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digital evidence presentation system (DEPS)

Contributor(s): Matthew Haughn

A digital evidence presentation system (DEPS) is a system with an overhead camera and a liquid crystal display (LCD) used in law courts to present and record evidence digitally. A DEPS allows all individuals involved in a court decision to get a clear look at the presented evidence, hear audio and view multimedia content.

Generally, a DEPS is made up of an evidence table, an overhead camera, lighting, a touch screen display, built-in speakers and multiple audio/video outputs. DEPS can be portable or built into court stands. Outputs can connect to displays in the jury or court public announcement systems or optionally display in the witness’ and judge’s boxes. The systems make it possible to annotate evidence live on-screen through touch input. Most DEPS cameras have at least a 10X optical zoom and a further 4X digital zoom, allowing for image reduction down onto an area the size of a postage stamp. Recording systems are built in, although some may not record annotations. Many DEPS can be used to teleconference in outside parties.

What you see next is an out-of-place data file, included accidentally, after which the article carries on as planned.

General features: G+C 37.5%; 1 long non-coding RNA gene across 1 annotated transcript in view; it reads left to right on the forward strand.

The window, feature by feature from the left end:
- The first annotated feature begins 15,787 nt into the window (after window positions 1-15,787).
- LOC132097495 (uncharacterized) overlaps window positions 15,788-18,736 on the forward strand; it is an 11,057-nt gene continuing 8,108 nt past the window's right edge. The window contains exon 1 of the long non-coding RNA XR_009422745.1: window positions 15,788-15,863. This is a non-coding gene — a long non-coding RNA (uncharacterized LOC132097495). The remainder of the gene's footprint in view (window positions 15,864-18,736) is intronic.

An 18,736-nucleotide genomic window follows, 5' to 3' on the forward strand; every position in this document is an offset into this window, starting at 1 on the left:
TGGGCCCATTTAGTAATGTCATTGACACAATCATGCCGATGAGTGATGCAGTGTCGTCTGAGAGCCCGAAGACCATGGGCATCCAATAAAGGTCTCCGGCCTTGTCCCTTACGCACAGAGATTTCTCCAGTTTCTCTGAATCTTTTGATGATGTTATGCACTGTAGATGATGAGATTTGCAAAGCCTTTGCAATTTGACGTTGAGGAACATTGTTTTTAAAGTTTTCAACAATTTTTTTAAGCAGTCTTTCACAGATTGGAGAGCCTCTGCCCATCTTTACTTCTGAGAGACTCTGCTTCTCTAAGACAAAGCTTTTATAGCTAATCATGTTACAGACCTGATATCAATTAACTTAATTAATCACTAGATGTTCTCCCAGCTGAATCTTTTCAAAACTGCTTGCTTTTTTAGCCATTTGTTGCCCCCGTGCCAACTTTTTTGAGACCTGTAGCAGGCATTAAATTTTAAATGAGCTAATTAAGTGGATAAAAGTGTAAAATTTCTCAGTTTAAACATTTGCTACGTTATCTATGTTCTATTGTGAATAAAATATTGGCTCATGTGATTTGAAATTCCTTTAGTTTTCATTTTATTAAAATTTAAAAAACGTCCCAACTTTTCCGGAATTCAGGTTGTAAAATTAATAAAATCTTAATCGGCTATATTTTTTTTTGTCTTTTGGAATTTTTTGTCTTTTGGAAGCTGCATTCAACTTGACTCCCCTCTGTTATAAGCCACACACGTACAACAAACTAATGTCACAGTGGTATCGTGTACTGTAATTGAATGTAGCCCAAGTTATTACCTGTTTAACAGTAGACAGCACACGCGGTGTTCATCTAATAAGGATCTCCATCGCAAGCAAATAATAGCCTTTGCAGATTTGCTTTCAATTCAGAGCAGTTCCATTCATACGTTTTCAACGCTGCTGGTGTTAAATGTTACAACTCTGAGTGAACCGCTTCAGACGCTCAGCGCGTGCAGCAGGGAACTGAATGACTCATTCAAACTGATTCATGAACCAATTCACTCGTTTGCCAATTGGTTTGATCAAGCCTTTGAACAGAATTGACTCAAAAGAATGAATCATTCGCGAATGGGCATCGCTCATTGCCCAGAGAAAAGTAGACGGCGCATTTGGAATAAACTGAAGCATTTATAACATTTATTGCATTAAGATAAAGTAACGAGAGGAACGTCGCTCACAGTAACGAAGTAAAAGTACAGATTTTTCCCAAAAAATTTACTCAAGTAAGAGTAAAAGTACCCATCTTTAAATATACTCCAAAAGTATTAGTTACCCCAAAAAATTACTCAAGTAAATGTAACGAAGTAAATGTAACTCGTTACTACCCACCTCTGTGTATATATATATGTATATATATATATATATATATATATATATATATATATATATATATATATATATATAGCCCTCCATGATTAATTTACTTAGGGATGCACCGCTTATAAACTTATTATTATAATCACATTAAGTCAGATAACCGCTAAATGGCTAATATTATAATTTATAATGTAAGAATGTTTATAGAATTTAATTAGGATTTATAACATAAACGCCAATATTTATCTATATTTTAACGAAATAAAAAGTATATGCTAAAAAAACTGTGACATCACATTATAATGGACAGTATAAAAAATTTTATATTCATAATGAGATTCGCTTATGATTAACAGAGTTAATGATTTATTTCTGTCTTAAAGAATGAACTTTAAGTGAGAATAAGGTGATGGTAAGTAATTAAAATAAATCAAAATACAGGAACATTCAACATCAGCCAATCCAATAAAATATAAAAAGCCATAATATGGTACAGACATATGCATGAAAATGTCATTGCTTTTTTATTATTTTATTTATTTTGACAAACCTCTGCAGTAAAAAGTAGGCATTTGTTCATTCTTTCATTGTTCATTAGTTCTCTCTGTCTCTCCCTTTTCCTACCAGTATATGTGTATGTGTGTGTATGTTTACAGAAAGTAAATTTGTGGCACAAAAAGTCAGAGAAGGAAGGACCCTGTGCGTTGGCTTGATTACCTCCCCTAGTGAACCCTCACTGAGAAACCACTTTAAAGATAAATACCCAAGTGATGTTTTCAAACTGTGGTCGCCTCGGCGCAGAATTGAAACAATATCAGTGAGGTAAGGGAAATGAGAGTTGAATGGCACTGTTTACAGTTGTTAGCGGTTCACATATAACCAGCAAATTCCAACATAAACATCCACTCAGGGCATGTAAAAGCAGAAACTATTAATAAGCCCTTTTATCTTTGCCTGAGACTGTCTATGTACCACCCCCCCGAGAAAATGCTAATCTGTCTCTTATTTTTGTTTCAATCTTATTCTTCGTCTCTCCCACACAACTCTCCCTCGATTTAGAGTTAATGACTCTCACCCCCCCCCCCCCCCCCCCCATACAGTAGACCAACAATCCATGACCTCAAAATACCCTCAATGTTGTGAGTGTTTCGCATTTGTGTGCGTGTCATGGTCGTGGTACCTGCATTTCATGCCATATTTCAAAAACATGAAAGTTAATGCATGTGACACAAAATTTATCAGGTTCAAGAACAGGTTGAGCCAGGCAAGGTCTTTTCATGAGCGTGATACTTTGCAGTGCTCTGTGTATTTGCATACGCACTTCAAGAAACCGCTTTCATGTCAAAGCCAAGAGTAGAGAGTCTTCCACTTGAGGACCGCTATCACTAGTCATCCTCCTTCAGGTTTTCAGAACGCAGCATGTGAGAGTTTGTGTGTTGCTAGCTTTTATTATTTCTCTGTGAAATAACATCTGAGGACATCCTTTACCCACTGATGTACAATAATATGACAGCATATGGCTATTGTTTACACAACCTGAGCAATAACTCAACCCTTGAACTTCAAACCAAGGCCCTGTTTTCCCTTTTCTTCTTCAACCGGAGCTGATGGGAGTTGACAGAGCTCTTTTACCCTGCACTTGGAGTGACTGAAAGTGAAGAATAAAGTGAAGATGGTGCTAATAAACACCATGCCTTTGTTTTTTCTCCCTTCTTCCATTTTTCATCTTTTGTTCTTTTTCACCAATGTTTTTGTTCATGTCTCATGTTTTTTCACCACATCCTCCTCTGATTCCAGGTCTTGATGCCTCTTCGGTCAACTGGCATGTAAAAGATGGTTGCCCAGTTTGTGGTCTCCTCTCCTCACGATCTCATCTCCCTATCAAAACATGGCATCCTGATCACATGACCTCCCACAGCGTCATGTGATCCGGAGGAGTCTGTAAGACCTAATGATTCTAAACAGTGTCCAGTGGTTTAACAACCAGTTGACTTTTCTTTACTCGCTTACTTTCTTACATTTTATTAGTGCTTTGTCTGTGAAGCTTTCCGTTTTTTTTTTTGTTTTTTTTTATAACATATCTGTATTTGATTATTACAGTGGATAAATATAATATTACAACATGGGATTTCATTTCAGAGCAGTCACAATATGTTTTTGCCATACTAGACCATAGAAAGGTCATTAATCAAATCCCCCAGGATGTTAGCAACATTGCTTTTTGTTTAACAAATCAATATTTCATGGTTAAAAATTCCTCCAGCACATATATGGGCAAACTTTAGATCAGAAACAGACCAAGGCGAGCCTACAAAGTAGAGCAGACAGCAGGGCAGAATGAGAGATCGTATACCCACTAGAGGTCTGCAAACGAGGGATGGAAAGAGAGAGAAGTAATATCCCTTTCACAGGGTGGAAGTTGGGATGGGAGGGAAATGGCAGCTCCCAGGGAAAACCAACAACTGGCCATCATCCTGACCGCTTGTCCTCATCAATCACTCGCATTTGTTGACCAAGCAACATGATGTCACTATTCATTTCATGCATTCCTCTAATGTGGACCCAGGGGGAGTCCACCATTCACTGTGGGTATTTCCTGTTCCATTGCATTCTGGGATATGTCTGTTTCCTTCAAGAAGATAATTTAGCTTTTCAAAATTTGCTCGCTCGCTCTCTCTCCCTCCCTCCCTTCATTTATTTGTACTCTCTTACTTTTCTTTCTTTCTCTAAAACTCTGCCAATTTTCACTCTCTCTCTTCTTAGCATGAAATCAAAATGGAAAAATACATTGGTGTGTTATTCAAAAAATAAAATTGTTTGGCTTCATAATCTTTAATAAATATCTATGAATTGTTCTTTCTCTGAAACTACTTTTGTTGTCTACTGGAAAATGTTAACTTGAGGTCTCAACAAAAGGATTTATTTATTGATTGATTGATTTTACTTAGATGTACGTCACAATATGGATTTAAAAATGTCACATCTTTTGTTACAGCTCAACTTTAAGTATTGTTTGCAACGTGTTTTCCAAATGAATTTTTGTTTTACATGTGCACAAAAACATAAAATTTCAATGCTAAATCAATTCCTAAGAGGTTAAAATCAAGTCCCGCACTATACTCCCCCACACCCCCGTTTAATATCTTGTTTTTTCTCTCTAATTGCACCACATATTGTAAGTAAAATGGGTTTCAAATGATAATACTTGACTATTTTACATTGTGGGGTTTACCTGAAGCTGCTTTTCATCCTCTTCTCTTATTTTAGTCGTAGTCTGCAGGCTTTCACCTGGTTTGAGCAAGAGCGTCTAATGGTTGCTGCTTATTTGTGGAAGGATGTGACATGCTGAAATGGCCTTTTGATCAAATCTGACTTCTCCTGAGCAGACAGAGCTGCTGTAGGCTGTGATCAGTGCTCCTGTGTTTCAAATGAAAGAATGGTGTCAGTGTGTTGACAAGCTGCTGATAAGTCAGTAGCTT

Though the systems are standard in many court rooms, attorneys must ask the court’s permission to use them in advance.

This was last updated in August 2017

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